4. Take some populist stands sometimes! There are parcels of land in Seattle sitting totally abandoned, owned by absentee scumbags holding the city and neighborhood hostage for a favorable rezone. You may have heard of one of them in Roosevelt? This is actually illegal, and the guy has just refused to pay the fines he’s been assessed by the city (I can only imagine the same is true for some of these other lots — who would pay an annual fine to hold an abandoned lot when they could sell it for actual money?). A stand that’s principled and populist would be fair but firm with these people. Fines for this sort of thing should be stiff and enforced with teeth — speculative land owners can hardly cry poverty — and if they fail to keep up the land long enough, confiscate it and auction it off. Couldn’t the party of the future get behind that?

    On the other hand, you’ve criticized Edith Macefield here, and I don’t think that’s warranted. She wasn’t a NIMBY, but just didn’t want to move for any amount of money. She didn’t complain about new development or construction noise, and actually left her land to a developer in her will. You come off like you love Hugh Sisley and hate Edith Macefield — a party with that platform ain’t getting elected to shit. Not in Seattle, not anywhere. The status quo says that their property rights entitle them to do whatever they want, and the government is too weak to even enforce its own laws. You would probably prefer the government have fairly broad power to take land via eminent domain for redevelopment. People are really suspicious of this notion, and cases around the country have given them good reason. If you want to make a case for taking people’s private land, make a case for taking the land of a one-percenter jackhole that’s actively making Seattle worse right now, not an old lady whose impact is basically miniscule.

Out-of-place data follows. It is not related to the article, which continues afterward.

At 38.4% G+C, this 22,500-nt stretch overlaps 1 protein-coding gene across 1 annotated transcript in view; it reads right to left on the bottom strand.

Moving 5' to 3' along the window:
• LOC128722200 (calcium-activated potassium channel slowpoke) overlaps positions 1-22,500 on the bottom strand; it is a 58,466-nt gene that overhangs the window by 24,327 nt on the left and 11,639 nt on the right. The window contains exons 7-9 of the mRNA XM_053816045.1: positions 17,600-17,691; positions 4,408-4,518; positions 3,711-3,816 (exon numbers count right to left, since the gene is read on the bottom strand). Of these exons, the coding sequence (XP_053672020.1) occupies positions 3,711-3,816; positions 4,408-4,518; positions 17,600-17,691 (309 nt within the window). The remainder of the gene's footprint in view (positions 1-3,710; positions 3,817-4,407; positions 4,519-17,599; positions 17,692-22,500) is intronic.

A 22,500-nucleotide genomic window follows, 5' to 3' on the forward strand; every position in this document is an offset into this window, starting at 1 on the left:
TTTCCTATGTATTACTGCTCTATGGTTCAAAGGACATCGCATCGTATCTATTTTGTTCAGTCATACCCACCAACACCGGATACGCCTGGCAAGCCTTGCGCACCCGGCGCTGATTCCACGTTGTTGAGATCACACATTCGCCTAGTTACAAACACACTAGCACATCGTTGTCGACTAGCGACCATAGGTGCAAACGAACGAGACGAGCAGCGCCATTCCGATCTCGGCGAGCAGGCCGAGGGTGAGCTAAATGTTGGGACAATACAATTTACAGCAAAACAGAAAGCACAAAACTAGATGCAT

1. Got to love it — the “I Love Hugh Sisley” party. That would really be effective — NOT!

      Give me a break. This is not a path to success.

    2. The destruction of Penn Station was related to the economic abuse being heaped on the railroads at the time, which were